Some rebellions are loud and they need people to occupy streets, shout slogans and scream, while other rebellions happen quietly indoors; they happen in bedrooms when a little girl, born to a royal family, refuses to learn the so-called “classical” music, and when her mother tells her too many stories about kings and queens, she asks, “Don’t you know any stories about the buffalo herders?”
Pratima Baruah, the legendary folk singer of Assam, a state in the Indian north-east, was born in 1934 to a royal family but refused to stay within the limits of propriety the society, and its expectations out of women, demanded of her. Bobby Sarma Baruah’s Sonar Baran Pakhi (The Golden Wing) is a portrait of the singer and almost a cradle-to-the-grave account of her life as an artist. She was the most well-known exponent of the goalpariya folk songs, sung in Rajbongshi — a language that is not Assamese or Bengali, but a melange of the two and some other local dialects. It’s a language that is contested, not considered enough of either Assamese or Bengali and hence sidelined. Baruah’s decision to sing in the language, therefore, becomes a rebellion in itself, especially when she was fluent in the other two more “mainstream” languages.
There is an in-betweenness that defines Baruah’s life, which is beautifully evident in the film. She is never “royal” enough to not want to mix with the working class and never “common” enough for it to be alright to sing folk songs. It is this halfway space that she inhabits, and makes a world of her own out of it. She goes deep into jungles, the stables and the villages to learn the songs that the “subjects” of her family sing about — wedding songs where the bride’s friends tease and threaten to hide the jewelry, songs where the mother pines for her young daughter being married away and songs of a young girl in love with an elephant herder.
Baruah’s is a world that is surrounded by music — the cleaning maid in their palace sings a wedding song while wiping the floor and the women around her sing when they pray. When the little Pratima, lovingly called Buchu, goes for a walk, she runs away to join a group of religious mendicants singing praises to their God. Though this music is sung within a public context, the effect is immensely personal and deep. Sarma Baruah masterfully engineers a beautiful scene where the young Pratima is lying on her bed and painting her nails, while an invisible gramophone fills her room with a song about a young girl yearning for love. It is not a grand gesture — just a young woman painting her nails and listening to songs. But in that one scene lies the essence of Baruah’s life, and of the film. It is a sense of a quiet but formidable grace.
The camera lilts over the green expanses of Western Assam’s Gauripur as elephants trudge along softly while Baruah’s voice fills the skies:
“O mor hai hastir kanya re
Khaniko doya nai mahutok lagiyare…”
“O, the daughter of elephants
Do you not feel a thing for the man riding the elephants…”
It is both a song of love and immense yearning; a paean from the land of elephants, a song about the priest’s wife who is made the Queen of elephants after her husband leaves her for another wife.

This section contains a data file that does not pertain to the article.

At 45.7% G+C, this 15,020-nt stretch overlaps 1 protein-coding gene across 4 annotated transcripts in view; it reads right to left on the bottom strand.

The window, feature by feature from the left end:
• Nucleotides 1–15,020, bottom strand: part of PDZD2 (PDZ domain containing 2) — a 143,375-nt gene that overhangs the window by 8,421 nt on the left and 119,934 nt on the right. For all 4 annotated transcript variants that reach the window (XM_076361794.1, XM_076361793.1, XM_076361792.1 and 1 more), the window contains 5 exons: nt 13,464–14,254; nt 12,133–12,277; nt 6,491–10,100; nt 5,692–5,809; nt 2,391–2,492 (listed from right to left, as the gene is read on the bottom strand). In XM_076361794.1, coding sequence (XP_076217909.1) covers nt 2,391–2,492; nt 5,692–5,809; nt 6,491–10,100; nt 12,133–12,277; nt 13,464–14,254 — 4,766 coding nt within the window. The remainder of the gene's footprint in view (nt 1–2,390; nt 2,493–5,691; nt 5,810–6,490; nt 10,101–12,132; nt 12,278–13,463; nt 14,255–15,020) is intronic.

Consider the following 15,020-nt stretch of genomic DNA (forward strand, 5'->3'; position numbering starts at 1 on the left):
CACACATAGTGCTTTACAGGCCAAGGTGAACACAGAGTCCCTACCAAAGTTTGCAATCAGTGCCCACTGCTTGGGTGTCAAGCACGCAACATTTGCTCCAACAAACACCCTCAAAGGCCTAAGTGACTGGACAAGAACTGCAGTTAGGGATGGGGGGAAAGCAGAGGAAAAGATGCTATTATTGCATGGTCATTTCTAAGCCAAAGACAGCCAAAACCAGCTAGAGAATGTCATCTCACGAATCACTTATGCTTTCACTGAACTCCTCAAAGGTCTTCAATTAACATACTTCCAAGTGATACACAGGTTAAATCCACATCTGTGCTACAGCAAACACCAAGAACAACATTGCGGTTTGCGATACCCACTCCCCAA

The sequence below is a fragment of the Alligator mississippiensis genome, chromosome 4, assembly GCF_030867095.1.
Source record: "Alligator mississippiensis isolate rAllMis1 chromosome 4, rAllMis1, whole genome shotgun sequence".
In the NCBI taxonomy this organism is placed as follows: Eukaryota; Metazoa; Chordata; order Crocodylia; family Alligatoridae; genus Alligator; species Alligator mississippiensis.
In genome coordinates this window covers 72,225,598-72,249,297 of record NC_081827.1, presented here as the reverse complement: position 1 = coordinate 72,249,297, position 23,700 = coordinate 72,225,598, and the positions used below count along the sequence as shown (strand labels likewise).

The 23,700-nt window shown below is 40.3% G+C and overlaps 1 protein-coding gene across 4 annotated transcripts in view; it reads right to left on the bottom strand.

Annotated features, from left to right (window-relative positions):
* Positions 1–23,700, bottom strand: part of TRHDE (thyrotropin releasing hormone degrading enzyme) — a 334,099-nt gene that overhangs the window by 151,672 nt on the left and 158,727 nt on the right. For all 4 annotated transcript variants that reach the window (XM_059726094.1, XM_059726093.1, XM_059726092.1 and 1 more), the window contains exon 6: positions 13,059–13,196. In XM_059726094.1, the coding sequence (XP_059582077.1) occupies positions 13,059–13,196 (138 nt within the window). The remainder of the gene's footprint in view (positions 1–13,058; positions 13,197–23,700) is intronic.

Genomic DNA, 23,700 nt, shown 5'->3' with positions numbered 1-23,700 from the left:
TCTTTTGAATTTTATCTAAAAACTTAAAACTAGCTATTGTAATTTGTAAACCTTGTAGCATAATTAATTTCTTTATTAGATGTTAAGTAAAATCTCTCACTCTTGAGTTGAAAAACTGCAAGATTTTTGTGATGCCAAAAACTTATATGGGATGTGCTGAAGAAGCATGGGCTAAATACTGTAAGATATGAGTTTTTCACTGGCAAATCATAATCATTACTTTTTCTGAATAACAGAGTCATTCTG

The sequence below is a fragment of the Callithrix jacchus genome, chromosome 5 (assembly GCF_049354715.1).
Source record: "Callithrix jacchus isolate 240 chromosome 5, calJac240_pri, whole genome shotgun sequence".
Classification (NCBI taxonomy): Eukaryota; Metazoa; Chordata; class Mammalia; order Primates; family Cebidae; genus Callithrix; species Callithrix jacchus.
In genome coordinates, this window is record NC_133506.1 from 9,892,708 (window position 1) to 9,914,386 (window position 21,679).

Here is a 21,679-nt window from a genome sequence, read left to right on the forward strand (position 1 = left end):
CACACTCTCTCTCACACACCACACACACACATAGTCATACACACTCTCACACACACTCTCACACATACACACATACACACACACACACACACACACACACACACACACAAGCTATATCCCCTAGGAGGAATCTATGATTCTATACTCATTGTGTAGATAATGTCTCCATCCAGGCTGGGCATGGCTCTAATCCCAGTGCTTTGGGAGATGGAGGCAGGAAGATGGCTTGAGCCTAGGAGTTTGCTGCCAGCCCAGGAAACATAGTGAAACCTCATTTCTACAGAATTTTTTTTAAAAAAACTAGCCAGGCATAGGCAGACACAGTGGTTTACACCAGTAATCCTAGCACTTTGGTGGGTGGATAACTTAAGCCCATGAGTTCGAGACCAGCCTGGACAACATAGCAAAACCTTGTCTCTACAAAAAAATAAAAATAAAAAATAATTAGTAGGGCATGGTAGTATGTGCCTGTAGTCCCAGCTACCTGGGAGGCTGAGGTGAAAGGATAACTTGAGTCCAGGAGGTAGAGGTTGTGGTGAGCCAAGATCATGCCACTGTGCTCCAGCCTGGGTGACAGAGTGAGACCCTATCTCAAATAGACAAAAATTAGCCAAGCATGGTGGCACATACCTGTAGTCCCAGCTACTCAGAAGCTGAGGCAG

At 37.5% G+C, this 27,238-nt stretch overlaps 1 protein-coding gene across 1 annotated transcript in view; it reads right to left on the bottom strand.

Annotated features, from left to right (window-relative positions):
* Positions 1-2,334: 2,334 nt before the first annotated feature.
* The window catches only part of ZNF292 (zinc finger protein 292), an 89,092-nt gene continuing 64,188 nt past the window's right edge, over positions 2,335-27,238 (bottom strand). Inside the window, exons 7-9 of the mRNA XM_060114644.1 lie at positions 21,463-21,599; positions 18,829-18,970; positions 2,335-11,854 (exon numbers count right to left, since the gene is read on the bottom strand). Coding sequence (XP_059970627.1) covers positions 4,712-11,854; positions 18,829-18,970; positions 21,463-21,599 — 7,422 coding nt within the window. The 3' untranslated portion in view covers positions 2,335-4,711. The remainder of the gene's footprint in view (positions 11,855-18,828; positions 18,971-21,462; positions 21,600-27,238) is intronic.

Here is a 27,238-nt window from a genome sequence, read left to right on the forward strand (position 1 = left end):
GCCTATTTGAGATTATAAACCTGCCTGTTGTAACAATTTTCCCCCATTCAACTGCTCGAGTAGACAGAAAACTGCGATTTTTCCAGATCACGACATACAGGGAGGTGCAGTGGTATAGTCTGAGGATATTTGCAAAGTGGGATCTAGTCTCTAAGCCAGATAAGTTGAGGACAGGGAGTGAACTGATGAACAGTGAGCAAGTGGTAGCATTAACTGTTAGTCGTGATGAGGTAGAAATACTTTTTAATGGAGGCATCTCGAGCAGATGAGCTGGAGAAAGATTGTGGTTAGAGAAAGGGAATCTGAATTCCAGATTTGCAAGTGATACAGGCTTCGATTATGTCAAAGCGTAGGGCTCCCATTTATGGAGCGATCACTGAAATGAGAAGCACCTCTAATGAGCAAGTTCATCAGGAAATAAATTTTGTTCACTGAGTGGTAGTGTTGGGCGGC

Sarma Baruah’s decision to use the original recorded voice of Pratima Baruah shines, as the viewer hears the deep throated singing take over the screen and fill every bit of the clear blue skies. It is a homecoming of sorts — the songs of the land return to the land that nurtured them, in the voice of the woman who is the only one who can claim to be the daughter of this world — this world of green canopies, flowing rivers and the soft trudging elephants. These are songs that only Baruah can sing. These are songs that live on in the eternal memories of elephants.
A scene in the film shows Pratima lying on the ground, covered in mud. Her body is almost indistinguishable from the ground as her hands run over the body, with her fingers ploughing through the mud and her palms feeling its wetness. Her face is at peace and breaks into a half-smile. This is the moment where she becomes one with the land she comes from, the land she sings of.
Baruah’s singing is not just a hobby, and the film documents the painstaking research she undertook by going around villages, asking people to sing the songs to her and learning the songs by heart. This is an obsession her mother doesn’t get: “Who will marry you if you keep singing the common folks’ songs?” she asks. “If you don’t want me at home anymore, ask me to leave. I will go live in the jungles, in the stables,” the daughter replies. “Let her be. Everyone sings the songs of the elite. What is wrong if she wants to sing of the commoner?” Baruah’s father says. Only Pratima doesn’t just sing — she sings, she records and she builds an archive of songs no one considered art worthy enough to be documented.
There is a lot the film touches upon without being overtly political; it talks of the language debate in Assam, it talks of the inferior eye people cast on folk music and it talks of a woman artist who smoked, drank and courted men before marriage. It does all this in a style that is best suited to a film about Pratima Baruah, with the subtle obeisance of a veil covering the audacity of dreams. In its thorough research and extensive reconstructing of the artist’s life, Sonar Baran Pakhi (The Golden Wing) is a document of celebration. Of the artist, the daughter, the mother. And the effortless rebel.
This article is the first in a series about films from the India north-east being shown at the Museum of the Moving Image’s India Kaleidoscope Film Festival in New York City.
Bedatri Datta Choudhury (@Bedatri) grew up in India and has studied Literature and Cinema at the University of Delhi, Jawaharlal Nehru University and New York University. She moonlights as a writer and likes writing on films, gender and culture. She lives in New York City and loves eating cake.